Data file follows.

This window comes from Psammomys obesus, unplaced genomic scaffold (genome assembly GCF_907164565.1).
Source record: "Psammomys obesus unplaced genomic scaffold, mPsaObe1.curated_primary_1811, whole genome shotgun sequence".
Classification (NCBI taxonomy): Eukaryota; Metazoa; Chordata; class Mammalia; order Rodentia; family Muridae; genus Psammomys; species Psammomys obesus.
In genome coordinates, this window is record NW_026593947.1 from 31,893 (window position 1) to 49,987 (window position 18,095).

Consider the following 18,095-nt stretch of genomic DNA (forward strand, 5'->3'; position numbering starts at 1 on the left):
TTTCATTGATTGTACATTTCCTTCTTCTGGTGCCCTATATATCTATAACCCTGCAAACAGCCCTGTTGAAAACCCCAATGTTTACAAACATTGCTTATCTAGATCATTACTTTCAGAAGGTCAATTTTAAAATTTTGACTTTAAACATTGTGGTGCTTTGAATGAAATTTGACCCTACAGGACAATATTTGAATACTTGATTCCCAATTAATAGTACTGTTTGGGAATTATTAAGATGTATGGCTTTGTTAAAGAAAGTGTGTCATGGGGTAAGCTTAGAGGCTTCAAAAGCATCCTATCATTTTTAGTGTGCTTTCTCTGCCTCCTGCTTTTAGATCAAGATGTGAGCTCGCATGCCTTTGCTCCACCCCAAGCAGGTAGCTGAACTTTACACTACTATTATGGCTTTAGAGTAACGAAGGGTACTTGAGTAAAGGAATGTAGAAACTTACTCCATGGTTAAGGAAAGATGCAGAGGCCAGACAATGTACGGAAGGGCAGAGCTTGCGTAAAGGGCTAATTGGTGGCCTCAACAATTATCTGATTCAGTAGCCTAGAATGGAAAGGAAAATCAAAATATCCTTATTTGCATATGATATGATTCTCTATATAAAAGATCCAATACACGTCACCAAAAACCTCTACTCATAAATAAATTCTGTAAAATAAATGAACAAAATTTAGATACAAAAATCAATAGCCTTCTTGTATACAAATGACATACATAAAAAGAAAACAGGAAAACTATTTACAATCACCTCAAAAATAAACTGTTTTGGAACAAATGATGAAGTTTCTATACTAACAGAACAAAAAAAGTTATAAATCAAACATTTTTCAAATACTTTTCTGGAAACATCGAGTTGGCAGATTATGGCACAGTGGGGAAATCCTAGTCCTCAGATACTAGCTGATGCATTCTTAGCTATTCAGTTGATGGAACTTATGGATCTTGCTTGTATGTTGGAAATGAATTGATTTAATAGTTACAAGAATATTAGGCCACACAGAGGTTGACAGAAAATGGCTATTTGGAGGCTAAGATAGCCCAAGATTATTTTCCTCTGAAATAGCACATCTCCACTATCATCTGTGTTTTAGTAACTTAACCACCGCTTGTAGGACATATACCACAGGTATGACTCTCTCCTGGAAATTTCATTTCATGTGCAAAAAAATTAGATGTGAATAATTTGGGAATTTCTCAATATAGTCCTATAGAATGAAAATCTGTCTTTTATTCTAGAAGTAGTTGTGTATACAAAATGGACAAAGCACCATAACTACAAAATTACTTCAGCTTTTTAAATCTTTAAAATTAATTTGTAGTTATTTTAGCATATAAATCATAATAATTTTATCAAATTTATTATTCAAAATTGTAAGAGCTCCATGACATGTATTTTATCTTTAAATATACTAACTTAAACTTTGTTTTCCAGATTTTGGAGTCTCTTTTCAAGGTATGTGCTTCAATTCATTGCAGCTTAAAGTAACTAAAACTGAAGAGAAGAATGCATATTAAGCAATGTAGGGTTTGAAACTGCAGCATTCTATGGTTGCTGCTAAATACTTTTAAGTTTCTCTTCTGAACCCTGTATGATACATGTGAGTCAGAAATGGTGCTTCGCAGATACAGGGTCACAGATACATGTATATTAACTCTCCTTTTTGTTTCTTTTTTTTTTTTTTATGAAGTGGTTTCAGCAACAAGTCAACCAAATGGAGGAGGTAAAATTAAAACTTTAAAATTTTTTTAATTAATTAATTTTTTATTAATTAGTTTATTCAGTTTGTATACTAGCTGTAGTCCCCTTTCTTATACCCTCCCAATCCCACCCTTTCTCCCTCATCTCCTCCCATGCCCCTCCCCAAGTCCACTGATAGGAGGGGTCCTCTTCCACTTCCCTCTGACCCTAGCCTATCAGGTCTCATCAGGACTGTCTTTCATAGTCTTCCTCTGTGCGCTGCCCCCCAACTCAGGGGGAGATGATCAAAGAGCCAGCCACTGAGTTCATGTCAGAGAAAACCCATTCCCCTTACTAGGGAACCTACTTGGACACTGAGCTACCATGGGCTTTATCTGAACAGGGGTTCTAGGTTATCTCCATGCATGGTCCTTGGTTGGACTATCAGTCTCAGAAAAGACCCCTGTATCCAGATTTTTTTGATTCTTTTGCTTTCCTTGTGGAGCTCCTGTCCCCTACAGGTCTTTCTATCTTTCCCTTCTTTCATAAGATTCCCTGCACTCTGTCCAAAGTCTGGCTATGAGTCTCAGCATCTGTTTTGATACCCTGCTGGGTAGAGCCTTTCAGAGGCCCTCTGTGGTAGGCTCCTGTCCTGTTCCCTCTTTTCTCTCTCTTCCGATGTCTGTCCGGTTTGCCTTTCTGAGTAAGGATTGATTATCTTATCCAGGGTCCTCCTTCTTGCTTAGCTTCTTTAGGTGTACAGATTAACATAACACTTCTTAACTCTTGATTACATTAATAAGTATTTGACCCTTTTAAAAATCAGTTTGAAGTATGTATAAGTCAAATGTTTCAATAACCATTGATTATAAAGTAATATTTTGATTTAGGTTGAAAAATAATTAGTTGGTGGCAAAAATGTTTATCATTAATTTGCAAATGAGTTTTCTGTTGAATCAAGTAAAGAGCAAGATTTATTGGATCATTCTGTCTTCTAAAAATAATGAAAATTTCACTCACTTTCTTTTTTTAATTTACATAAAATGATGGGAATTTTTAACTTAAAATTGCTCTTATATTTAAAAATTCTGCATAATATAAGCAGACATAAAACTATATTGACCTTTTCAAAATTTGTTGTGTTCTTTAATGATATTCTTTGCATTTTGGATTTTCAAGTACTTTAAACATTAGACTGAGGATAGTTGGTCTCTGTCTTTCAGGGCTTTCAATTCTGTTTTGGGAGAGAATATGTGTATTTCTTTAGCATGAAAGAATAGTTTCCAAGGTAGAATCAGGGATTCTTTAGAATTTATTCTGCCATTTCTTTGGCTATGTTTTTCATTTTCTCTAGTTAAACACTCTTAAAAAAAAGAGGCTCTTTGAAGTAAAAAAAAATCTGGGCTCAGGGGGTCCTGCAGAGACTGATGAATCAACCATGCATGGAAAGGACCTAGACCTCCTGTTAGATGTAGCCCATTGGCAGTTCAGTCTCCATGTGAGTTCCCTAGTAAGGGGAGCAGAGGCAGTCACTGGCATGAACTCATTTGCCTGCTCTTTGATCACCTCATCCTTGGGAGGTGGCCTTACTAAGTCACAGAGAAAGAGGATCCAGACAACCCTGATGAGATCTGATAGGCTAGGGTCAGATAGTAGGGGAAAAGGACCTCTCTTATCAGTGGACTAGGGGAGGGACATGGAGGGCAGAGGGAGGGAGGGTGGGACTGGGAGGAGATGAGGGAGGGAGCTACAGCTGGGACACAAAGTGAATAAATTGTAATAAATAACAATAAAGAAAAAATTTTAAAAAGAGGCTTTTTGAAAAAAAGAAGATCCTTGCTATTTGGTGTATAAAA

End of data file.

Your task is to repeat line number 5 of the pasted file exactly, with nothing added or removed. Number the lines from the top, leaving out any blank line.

Consider the following 18,095-nt stretch of genomic DNA (forward strand, 5'->3'; position numbering starts at 1 on the left):